Qld man set unit alight to 'alert police'

Convinced people were outside to kill him, Daniel Terrence Brooks set his apartment alight to get the police's attention.

However, Brooks was suffering from drug-induced psychosis when he started the Brisbane fire that caused significant damage and panic, forcing a neighbour to jump from her balcony.

Brooks, 48, was "fried off my head" on ice when he set his apartment alight in an 11-storey South Bank hotel in July 2020.

Experiencing auditory hallucinations, delusions and intense fear, Brooks believed people were outside his door and they wanted to kill him.

"He became obsessed with the idea that there were people out to get him and barricaded himself in his room," crown prosecutor Elizabeth Kelso said.

Unable to call police because his phone was dead, Brooks came up with a plan.

He believed a fire would not only get the police's attention but also create a chance to escape undetected with other residents as they evacuated the building.

After setting his unit alight, Brooks was seen by a neighbour punching a window and screaming before they called emergency services.

A first floor resident jumped from her balcony to escape the blaze, breaking her ankle.

Parts of the unit complex - which was near multiple high rises in the heart of South Bank - were falling to the ground when a "very large" emergency services contingent arrived.

"It (the fire) could have been horrific in its results," Brisbane District Court Chief Judge Brian Devereaux said.

Multiple crews quickly had the fire under control but it still caused extensive damage to the building, with insurers paying out more than $500,000.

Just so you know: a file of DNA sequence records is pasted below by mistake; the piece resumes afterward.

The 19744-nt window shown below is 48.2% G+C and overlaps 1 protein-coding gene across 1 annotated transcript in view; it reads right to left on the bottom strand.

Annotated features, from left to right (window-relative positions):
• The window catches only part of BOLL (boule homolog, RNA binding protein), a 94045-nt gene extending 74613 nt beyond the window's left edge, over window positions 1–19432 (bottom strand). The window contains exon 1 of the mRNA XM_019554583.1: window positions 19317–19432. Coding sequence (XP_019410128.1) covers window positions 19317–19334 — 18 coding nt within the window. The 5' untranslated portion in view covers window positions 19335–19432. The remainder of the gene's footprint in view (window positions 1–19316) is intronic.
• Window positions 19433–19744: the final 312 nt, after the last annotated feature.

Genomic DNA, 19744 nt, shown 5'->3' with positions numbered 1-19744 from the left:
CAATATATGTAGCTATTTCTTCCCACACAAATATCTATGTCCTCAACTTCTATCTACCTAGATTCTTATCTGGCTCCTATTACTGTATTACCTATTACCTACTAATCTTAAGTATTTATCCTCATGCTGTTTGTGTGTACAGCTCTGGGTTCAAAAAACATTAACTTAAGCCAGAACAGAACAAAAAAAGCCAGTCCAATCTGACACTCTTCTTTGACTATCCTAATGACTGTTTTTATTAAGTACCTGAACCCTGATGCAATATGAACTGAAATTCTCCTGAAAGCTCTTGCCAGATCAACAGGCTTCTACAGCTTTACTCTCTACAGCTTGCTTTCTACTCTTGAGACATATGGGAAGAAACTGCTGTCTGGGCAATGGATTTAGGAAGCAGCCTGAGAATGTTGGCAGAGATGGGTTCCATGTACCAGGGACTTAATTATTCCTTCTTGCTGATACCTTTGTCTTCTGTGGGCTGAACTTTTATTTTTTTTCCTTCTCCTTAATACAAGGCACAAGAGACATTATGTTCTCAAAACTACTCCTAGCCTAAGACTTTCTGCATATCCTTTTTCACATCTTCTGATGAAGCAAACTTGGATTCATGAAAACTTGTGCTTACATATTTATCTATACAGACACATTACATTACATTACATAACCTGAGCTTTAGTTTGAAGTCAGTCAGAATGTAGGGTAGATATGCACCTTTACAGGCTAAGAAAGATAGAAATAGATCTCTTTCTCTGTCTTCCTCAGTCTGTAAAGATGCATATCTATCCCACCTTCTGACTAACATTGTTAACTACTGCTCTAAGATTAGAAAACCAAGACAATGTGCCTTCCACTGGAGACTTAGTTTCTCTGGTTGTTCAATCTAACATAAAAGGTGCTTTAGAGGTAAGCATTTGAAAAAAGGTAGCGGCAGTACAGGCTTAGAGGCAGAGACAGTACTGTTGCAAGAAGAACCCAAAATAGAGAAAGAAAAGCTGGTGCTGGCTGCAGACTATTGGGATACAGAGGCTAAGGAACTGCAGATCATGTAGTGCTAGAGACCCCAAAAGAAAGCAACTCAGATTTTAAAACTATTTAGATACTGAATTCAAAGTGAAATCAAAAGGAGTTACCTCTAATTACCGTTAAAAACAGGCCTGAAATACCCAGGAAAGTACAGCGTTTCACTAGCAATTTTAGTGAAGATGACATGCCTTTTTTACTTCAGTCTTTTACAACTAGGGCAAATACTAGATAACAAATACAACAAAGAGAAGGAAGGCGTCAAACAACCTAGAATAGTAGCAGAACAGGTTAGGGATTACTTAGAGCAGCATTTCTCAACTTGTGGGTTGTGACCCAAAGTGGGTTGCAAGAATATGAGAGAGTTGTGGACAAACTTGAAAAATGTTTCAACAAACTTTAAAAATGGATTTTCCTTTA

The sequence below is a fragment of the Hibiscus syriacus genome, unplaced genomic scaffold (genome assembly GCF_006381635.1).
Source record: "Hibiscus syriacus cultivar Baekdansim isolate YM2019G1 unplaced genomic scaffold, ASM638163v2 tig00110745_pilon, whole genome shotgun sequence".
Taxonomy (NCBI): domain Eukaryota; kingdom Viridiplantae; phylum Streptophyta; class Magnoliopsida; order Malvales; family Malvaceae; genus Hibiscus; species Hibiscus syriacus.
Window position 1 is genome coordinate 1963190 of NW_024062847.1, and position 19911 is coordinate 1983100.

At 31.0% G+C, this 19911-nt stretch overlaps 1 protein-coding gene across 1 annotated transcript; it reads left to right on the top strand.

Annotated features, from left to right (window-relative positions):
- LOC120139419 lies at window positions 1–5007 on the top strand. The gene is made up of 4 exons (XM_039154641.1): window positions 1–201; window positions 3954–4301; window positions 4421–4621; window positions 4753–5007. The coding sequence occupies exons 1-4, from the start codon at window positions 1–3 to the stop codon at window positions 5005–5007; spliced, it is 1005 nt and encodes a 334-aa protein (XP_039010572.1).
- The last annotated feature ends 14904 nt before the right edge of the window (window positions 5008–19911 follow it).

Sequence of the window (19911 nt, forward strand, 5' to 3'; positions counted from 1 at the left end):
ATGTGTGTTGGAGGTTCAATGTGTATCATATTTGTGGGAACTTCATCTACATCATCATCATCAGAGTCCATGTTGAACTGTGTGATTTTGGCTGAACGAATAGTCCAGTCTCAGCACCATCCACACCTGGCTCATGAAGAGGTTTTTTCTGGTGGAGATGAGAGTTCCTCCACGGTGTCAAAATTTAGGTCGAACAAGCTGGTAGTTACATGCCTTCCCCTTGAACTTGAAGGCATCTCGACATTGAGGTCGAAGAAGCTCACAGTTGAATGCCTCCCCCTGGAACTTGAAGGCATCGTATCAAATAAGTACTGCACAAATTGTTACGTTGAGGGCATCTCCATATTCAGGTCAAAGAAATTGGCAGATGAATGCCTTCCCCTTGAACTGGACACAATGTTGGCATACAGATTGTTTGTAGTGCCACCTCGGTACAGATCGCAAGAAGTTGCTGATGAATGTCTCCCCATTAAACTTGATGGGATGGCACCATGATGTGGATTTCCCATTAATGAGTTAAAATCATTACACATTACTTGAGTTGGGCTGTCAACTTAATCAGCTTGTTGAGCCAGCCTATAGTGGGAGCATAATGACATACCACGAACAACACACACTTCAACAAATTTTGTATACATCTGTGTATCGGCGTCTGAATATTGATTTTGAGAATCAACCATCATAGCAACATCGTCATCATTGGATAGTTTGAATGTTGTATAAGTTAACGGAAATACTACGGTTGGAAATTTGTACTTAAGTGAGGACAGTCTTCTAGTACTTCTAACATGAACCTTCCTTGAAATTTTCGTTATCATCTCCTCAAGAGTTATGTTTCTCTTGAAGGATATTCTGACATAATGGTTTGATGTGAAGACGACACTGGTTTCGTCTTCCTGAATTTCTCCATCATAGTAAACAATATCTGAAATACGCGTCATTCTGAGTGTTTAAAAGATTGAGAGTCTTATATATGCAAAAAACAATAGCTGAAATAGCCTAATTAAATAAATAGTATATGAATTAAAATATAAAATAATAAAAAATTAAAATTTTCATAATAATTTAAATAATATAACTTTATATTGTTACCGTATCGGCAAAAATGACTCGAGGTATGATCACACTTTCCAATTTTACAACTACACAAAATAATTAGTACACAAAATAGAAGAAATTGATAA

Brooks eventually evacuated his unit but armed himself with a small knife "in case the people were out there".

He surrendered the blade without incident when approached outside the unit complex by police.

Brooks was detained under an emergency examination authority and taken to hospital for smoke inhalation treatment and assessment.

Brooks later told police he had been consuming ice and had not intended to hurt anyone with the fire.

He felt shame, embarrassment and relief no one was seriously hurt, the court heard.

Brooks was on parole and had been living in the apartment less than a month.

A psychiatrist's report read to the court said Brooks had a lengthy history of substance dependence but did not have a primary psychotic illness.

However it said Brooks had experienced multiple similar episodes of at times florid psychosis and acted dangerously on meth in the past.

The report said Brooks had entered a drug-induced psychotic state in July 2020 and had no idea that he had once again lost touch with reality.

"You clearly thought people were there to kill you," Chief Judge Devereaux said.

The offence was the 41st entry in Brooks' criminal history.

It included a three-year jail term for breaking into a school and setting fire to the principal's office.

Brooks on Thursday pleaded guilty to endangering a particular property by fire.

He was sentenced to four years in jail.

But Brooks walked free after it was suspended for four years, with 600 days in custody declared time served.